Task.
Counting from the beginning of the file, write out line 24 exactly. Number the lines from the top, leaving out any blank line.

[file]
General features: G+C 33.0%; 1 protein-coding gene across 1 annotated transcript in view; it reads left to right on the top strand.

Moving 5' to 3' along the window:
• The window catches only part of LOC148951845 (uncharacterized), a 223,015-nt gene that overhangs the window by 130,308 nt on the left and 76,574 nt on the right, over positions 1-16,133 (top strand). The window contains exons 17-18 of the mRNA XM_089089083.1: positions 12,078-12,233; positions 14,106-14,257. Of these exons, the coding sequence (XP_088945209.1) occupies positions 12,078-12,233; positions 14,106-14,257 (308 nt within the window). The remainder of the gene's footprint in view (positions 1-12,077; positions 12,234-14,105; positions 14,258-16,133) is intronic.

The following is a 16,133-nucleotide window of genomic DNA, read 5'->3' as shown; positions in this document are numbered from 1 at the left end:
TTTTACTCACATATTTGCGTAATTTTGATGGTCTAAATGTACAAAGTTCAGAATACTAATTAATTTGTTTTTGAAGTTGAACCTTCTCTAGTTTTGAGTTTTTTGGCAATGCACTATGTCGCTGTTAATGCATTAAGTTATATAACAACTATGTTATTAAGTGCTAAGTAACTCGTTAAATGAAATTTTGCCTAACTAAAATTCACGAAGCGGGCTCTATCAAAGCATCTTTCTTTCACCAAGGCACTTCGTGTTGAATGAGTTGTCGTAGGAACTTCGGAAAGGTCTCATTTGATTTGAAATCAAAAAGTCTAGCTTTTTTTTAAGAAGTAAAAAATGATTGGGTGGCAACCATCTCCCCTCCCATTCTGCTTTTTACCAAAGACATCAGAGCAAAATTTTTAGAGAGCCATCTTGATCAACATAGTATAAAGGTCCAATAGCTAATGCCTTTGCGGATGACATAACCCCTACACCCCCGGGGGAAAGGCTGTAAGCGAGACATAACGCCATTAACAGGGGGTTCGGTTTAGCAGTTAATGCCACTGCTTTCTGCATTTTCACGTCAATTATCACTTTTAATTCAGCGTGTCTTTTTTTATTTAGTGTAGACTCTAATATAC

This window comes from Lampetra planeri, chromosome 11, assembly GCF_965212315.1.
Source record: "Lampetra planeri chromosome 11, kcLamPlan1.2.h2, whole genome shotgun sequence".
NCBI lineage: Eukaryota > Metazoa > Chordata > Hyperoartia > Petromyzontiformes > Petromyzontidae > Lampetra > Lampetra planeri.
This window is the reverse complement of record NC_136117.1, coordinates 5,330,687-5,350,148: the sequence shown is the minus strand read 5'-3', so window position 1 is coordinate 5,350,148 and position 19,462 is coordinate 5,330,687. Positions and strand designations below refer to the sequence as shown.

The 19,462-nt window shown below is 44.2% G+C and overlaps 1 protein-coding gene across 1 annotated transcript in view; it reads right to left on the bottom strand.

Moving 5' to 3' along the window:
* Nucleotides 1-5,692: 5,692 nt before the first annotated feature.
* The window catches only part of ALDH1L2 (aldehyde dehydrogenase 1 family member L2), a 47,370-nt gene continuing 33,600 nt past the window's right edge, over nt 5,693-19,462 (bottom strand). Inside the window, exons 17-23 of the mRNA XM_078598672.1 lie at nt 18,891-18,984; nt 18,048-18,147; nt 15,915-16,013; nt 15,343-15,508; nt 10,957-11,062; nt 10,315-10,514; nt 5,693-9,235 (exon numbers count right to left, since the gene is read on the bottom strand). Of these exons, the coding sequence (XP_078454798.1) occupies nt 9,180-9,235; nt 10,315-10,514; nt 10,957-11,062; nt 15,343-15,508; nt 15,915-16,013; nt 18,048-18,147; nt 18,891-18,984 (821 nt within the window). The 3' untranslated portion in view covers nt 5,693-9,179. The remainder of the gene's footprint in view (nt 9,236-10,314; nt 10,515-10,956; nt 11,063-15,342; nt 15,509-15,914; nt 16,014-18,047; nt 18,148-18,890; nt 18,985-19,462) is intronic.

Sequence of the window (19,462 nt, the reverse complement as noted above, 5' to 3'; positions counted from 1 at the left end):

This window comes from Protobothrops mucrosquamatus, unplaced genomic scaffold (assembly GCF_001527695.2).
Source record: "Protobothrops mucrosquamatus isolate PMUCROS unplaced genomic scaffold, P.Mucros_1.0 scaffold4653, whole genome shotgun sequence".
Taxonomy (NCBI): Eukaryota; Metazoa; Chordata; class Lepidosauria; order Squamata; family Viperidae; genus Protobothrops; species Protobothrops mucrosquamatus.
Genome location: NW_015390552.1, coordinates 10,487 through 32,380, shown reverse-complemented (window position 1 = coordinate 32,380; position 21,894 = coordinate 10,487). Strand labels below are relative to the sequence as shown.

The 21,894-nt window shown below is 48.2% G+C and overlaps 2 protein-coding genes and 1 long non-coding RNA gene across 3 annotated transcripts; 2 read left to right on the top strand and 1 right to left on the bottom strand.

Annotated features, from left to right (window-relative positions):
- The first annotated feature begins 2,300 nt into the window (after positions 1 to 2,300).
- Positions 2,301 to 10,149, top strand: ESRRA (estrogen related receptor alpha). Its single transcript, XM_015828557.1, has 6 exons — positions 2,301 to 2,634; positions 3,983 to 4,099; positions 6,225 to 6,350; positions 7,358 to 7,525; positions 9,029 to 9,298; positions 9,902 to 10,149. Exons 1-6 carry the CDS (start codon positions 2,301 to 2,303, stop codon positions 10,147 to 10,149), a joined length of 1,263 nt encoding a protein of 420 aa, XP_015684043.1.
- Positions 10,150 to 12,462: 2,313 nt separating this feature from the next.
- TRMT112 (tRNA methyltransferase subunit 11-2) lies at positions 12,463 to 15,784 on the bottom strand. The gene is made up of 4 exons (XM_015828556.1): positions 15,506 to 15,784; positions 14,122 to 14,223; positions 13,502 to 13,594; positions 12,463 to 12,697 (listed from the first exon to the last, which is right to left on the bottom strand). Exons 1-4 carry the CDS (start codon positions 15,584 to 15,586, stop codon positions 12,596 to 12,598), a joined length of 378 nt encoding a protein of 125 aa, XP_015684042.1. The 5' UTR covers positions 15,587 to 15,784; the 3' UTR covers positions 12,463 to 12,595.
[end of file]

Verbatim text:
- TRMT112 (tRNA methyltransferase subunit 11-2) lies at positions 12,463 to 15,784 on the bottom strand. The gene is made up of 4 exons (XM_015828556.1): positions 15,506 to 15,784; positions 14,122 to 14,223; positions 13,502 to 13,594; positions 12,463 to 12,697 (listed from the first exon to the last, which is right to left on the bottom strand). Exons 1-4 carry the CDS (start codon positions 15,584 to 15,586, stop codon positions 12,596 to 12,598), a joined length of 378 nt encoding a protein of 125 aa, XP_015684042.1. The 5' UTR covers positions 15,587 to 15,784; the 3' UTR covers positions 12,463 to 12,595.